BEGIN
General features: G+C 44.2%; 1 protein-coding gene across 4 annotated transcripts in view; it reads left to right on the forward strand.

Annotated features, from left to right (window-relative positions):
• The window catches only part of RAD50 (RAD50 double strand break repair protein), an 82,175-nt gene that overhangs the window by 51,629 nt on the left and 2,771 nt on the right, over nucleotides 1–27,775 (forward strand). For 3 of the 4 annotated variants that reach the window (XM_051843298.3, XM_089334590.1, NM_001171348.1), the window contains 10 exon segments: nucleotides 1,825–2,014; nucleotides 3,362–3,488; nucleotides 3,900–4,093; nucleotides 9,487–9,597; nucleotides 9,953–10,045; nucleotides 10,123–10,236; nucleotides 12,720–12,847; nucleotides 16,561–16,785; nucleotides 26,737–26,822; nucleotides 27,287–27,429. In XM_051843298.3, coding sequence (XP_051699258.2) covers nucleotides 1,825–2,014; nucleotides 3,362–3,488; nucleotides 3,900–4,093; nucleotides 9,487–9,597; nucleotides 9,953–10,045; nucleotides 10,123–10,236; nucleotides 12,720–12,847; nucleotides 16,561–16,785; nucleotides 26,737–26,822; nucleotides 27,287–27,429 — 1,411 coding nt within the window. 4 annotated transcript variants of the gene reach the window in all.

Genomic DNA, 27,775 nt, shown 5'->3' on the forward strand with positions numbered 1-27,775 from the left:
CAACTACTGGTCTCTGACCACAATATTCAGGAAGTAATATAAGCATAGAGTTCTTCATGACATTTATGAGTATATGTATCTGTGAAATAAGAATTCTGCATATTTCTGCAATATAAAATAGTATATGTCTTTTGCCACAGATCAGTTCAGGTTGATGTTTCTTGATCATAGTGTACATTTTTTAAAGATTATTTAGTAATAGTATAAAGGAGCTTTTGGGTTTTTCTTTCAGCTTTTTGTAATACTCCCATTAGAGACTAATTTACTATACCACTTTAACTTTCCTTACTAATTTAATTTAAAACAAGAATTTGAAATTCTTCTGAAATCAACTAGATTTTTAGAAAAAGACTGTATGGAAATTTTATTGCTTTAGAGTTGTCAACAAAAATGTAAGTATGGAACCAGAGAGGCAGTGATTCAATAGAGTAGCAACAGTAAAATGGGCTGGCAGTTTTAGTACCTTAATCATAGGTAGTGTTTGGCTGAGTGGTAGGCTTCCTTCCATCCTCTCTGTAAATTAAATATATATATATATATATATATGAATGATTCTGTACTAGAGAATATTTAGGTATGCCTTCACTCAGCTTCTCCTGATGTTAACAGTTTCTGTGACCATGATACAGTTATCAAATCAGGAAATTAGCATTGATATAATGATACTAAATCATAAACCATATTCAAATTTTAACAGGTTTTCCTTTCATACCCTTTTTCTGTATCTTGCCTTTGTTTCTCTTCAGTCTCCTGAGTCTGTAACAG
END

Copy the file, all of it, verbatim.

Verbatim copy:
General features: G+C 44.2%; 1 protein-coding gene across 4 annotated transcripts in view; it reads left to right on the forward strand.

Annotated features, from left to right (window-relative positions):
• The window catches only part of RAD50 (RAD50 double strand break repair protein), an 82,175-nt gene that overhangs the window by 51,629 nt on the left and 2,771 nt on the right, over nucleotides 1–27,775 (forward strand). For 3 of the 4 annotated variants that reach the window (XM_051843298.3, XM_089334590.1, NM_001171348.1), the window contains 10 exon segments: nucleotides 1,825–2,014; nucleotides 3,362–3,488; nucleotides 3,900–4,093; nucleotides 9,487–9,597; nucleotides 9,953–10,045; nucleotides 10,123–10,236; nucleotides 12,720–12,847; nucleotides 16,561–16,785; nucleotides 26,737–26,822; nucleotides 27,287–27,429. In XM_051843298.3, coding sequence (XP_051699258.2) covers nucleotides 1,825–2,014; nucleotides 3,362–3,488; nucleotides 3,900–4,093; nucleotides 9,487–9,597; nucleotides 9,953–10,045; nucleotides 10,123–10,236; nucleotides 12,720–12,847; nucleotides 16,561–16,785; nucleotides 26,737–26,822; nucleotides 27,287–27,429 — 1,411 coding nt within the window. 4 annotated transcript variants of the gene reach the window in all.

Genomic DNA, 27,775 nt, shown 5'->3' on the forward strand with positions numbered 1-27,775 from the left:
CAACTACTGGTCTCTGACCACAATATTCAGGAAGTAATATAAGCATAGAGTTCTTCATGACATTTATGAGTATATGTATCTGTGAAATAAGAATTCTGCATATTTCTGCAATATAAAATAGTATATGTCTTTTGCCACAGATCAGTTCAGGTTGATGTTTCTTGATCATAGTGTACATTTTTTAAAGATTATTTAGTAATAGTATAAAGGAGCTTTTGGGTTTTTCTTTCAGCTTTTTGTAATACTCCCATTAGAGACTAATTTACTATACCACTTTAACTTTCCTTACTAATTTAATTTAAAACAAGAATTTGAAATTCTTCTGAAATCAACTAGATTTTTAGAAAAAGACTGTATGGAAATTTTATTGCTTTAGAGTTGTCAACAAAAATGTAAGTATGGAACCAGAGAGGCAGTGATTCAATAGAGTAGCAACAGTAAAATGGGCTGGCAGTTTTAGTACCTTAATCATAGGTAGTGTTTGGCTGAGTGGTAGGCTTCCTTCCATCCTCTCTGTAAATTAAATATATATATATATATATATATGAATGATTCTGTACTAGAGAATATTTAGGTATGCCTTCACTCAGCTTCTCCTGATGTTAACAGTTTCTGTGACCATGATACAGTTATCAAATCAGGAAATTAGCATTGATATAATGATACTAAATCATAAACCATATTCAAATTTTAACAGGTTTTCCTTTCATACCCTTTTTCTGTATCTTGCCTTTGTTTCTCTTCAGTCTCCTGAGTCTGTAACAG